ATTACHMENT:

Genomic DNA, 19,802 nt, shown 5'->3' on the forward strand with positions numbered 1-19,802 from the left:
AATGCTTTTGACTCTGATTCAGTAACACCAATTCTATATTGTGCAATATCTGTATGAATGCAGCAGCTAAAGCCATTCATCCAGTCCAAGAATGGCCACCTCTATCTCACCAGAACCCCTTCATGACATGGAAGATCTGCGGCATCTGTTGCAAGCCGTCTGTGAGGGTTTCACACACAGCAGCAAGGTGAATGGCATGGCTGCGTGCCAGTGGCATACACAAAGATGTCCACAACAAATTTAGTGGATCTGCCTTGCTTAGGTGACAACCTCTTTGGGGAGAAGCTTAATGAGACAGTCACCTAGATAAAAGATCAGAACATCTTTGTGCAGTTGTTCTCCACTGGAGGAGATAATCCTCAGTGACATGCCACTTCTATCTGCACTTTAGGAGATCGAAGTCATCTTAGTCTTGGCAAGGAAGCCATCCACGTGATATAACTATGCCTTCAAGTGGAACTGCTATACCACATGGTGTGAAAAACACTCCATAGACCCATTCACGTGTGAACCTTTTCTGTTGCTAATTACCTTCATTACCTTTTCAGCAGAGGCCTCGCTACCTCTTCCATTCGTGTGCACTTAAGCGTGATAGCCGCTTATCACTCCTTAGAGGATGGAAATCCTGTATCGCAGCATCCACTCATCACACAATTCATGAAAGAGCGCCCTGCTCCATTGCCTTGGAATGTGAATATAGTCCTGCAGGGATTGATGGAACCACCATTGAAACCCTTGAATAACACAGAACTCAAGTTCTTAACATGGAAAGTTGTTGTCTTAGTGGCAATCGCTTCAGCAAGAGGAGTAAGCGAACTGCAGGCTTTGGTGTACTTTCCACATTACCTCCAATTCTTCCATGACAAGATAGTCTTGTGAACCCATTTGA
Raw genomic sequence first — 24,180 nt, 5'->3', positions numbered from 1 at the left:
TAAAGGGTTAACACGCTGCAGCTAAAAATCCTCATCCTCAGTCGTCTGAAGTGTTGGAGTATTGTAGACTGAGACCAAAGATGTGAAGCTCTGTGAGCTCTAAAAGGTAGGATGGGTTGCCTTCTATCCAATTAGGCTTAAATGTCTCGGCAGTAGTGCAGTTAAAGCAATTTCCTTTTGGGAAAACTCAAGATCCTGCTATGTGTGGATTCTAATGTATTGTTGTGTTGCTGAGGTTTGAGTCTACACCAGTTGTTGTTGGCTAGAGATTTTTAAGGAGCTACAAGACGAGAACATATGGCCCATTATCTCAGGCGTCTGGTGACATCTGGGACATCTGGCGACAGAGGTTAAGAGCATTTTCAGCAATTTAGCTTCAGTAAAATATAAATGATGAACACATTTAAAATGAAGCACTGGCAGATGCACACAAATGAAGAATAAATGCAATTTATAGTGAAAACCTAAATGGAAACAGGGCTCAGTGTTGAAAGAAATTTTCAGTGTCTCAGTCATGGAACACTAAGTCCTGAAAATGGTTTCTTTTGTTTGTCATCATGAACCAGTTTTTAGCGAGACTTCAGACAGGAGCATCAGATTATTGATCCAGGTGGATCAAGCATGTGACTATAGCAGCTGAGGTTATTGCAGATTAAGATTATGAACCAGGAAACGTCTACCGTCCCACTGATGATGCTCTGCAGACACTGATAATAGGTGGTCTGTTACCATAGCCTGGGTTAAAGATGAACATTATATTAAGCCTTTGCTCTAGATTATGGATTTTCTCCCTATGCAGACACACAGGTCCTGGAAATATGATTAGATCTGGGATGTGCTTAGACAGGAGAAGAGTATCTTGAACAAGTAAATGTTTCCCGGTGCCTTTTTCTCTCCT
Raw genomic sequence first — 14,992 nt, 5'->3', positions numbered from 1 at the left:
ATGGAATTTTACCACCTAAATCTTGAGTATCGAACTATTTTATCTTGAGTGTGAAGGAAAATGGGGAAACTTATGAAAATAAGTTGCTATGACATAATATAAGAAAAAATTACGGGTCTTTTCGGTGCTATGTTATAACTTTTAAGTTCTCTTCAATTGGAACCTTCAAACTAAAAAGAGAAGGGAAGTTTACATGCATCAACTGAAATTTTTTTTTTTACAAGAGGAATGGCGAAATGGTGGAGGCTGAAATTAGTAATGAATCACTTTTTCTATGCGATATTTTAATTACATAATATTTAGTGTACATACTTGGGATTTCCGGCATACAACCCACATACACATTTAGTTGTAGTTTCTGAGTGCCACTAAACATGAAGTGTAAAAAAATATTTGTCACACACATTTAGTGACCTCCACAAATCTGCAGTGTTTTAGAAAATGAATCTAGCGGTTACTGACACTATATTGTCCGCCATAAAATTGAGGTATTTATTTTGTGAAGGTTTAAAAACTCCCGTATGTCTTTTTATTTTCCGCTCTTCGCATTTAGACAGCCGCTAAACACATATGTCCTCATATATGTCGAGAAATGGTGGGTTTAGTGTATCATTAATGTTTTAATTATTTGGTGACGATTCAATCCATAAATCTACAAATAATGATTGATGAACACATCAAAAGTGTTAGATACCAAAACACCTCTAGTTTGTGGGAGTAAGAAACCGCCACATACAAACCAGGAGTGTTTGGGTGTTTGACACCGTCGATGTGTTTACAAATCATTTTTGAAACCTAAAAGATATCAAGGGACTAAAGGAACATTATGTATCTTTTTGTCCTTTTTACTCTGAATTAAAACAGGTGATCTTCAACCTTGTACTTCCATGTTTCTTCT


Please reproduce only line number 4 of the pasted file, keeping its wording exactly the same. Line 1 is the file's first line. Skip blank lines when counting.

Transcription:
TAAAGGGTTAACACGCTGCAGCTAAAAATCCTCATCCTCAGTCGTCTGAAGTGTTGGAGTATTGTAGACTGAGACCAAAGATGTGAAGCTCTGTGAGCTCTAAAAGGTAGGATGGGTTGCCTTCTATCCAATTAGGCTTAAATGTCTCGGCAGTAGTGCAGTTAAAGCAATTTCCTTTTGGGAAAACTCAAGATCCTGCTATGTGTGGATTCTAATGTATTGTTGTGTTGCTGAGGTTTGAGTCTACACCAGTTGTTGTTGGCTAGAGATTTTTAAGGAGCTACAAGACGAGAACATATGGCCCATTATCTCAGGCGTCTGGTGACATCTGGGACATCTGGCGACAGAGGTTAAGAGCATTTTCAGCAATTTAGCTTCAGTAAAATATAAATGATGAACACATTTAAAATGAAGCACTGGCAGATGCACACAAATGAAGAATAAATGCAATTTATAGTGAAAACCTAAATGGAAACAGGGCTCAGTGTTGAAAGAAATTTTCAGTGTCTCAGTCATGGAACACTAAGTCCTGAAAATGGTTTCTTTTGTTTGTCATCATGAACCAGTTTTTAGCGAGACTTCAGACAGGAGCATCAGATTATTGATCCAGGTGGATCAAGCATGTGACTATAGCAGCTGAGGTTATTGCAGATTAAGATTATGAACCAGGAAACGTCTACCGTCCCACTGATGATGCTCTGCAGACACTGATAATAGGTGGTCTGTTACCATAGCCTGGGTTAAAGATGAACATTATATTAAGCCTTTGCTCTAGATTATGGATTTTCTCCCTATGCAGACACACAGGTCCTGGAAATATGATTAGATCTGGGATGTGCTTAGACAGGAGAAGAGTATCTTGAACAAGTAAATGTTTCCCGGTGCCTTTTTCTCTCCT